The Disadvantages of Headless

The main disadvantages of Headless include:

  • Bespoke design comes at a cost - so it is a more expensive route

  • The time to build can also be longer given the focus on quality

  • Migrating off a legacy CMS can be a painful exercise

  • A new Headless CMS site won’t necessarily replicate a mature WordPress site

  • You’ll need access to a front-end developer to help with maintenance and new page development

I guess a key point to flag here is that for larger companies (who have tended to be the main ones moving to Headless most of these disadvantages are pretty minor). For the right use case and with adequate resources a Headless deployment represents a very attractive site upgrade option.

Building a Headless Site

A Headless CMS lends itself to a Jamstack CMS based approach to building websites, typically that consists of:

  • JavaScript (running in a browser or server-side), 

  • API (dynamic content), and 

  • Markup (prebuilt, generated by a static site generator, and delivered via a CDN)

Jamstack is an architectural approach that decouples the web experience layer from data and business logic, improving flexibility, scalability, performance, and maintainability. Jamstack removes the need for business logic to dictate the web experience. It enables a composable architecture for the web where custom logic and 3rd party services are consumed through APIs.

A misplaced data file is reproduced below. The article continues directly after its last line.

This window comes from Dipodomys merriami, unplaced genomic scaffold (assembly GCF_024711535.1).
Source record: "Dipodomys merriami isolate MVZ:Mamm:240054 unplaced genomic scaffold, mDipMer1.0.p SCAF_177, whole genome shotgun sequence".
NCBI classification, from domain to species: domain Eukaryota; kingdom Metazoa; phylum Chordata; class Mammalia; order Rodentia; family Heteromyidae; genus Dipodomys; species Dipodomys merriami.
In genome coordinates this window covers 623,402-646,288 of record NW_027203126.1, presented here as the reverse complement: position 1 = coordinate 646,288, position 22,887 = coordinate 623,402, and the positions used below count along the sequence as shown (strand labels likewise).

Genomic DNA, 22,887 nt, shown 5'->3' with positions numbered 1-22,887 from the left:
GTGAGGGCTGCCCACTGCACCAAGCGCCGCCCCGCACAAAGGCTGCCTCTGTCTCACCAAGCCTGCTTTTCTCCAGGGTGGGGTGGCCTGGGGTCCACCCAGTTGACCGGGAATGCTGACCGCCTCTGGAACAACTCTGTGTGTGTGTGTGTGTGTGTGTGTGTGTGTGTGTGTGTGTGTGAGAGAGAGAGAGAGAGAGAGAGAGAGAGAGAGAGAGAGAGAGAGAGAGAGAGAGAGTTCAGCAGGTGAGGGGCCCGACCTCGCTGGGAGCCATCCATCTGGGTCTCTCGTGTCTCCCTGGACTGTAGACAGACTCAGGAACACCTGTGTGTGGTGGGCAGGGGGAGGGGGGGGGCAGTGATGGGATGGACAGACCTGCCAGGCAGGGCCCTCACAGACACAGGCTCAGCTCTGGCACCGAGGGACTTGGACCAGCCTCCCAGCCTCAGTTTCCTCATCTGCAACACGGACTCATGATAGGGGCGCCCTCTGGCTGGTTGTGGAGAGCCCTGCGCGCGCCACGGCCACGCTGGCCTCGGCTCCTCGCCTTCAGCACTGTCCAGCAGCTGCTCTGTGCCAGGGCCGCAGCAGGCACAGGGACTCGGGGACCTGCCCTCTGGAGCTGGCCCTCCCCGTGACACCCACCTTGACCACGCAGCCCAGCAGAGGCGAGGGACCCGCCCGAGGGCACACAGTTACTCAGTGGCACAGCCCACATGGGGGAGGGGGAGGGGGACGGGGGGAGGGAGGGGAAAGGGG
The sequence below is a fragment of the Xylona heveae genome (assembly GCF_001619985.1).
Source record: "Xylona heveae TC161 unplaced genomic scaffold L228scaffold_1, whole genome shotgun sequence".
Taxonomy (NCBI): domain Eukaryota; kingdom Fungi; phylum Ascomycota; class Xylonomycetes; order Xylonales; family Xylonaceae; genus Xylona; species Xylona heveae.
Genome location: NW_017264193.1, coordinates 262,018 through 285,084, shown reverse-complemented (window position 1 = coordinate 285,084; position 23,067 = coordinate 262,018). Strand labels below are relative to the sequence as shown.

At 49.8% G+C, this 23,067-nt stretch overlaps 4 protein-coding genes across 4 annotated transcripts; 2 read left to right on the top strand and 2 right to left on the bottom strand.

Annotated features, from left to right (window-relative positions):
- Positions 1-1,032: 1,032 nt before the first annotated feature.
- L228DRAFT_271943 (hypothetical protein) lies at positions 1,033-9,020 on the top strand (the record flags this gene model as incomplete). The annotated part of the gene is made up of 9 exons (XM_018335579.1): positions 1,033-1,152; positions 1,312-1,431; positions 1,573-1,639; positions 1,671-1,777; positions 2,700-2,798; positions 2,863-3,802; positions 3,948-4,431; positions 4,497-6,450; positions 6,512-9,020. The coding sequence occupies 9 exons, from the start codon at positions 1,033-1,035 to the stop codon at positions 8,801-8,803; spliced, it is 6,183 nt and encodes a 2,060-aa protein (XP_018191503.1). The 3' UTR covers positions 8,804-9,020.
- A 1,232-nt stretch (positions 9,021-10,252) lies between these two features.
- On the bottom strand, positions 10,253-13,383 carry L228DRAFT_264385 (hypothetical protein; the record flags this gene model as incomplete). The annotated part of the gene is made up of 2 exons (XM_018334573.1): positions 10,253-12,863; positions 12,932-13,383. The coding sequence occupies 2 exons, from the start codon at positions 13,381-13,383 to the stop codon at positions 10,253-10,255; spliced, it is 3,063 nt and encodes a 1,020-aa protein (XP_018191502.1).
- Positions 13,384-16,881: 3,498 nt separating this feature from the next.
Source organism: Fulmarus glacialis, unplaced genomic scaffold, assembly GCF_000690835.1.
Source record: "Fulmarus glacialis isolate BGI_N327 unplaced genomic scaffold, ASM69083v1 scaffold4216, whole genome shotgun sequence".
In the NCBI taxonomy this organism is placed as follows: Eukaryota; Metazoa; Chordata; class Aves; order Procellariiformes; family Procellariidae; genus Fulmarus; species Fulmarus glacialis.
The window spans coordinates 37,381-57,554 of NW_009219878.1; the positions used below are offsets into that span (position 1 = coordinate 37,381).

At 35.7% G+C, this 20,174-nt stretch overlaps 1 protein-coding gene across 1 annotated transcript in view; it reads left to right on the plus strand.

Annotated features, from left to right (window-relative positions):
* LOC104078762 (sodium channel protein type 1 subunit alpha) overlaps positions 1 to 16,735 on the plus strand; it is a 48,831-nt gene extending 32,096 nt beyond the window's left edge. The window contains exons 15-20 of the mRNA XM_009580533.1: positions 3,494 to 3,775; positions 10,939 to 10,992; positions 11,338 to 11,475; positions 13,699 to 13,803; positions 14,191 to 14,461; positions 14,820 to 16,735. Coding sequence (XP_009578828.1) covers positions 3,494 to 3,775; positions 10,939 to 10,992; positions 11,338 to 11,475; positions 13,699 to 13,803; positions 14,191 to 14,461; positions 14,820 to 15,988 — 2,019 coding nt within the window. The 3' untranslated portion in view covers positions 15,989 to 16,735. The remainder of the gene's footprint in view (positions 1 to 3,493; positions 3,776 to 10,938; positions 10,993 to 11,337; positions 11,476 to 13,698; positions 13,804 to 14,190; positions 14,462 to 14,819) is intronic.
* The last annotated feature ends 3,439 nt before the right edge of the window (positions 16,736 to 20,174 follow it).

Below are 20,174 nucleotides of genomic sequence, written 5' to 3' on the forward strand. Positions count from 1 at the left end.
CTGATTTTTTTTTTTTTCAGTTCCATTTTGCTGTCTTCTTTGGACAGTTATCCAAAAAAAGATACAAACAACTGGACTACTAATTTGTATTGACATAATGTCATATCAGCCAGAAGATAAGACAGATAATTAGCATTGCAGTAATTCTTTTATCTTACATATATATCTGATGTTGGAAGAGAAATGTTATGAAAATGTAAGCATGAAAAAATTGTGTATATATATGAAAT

— Source:

In short, what this means is that you’ll need external support be that in the guise of a Jamstack freelancer or specialist Headless CMS agency for both the build and ongoing maintenance. 

This is a key point.

Headless CMS site builds can be very tricky and you want to ensure you are using a dedicated specialist. Of course, no agency wants to turn down business in these times of tough market conditions, so you need to ensure the partner you select is not just bolting a Headless CMS build-on as an extra service. This is particularly the case with agencies who have historically been WordPress houses. 

A B2B SaaS website migration is a significant task, especially for mature sites, so again that needs to be handled carefully to ensure there is no “collateral damage” with the migration e.g. lost organic rankings.

In short, if cost is a driver/concern then choosing a Headless CMS may not be the best route to go down.

The Challenges of Building Headless Sites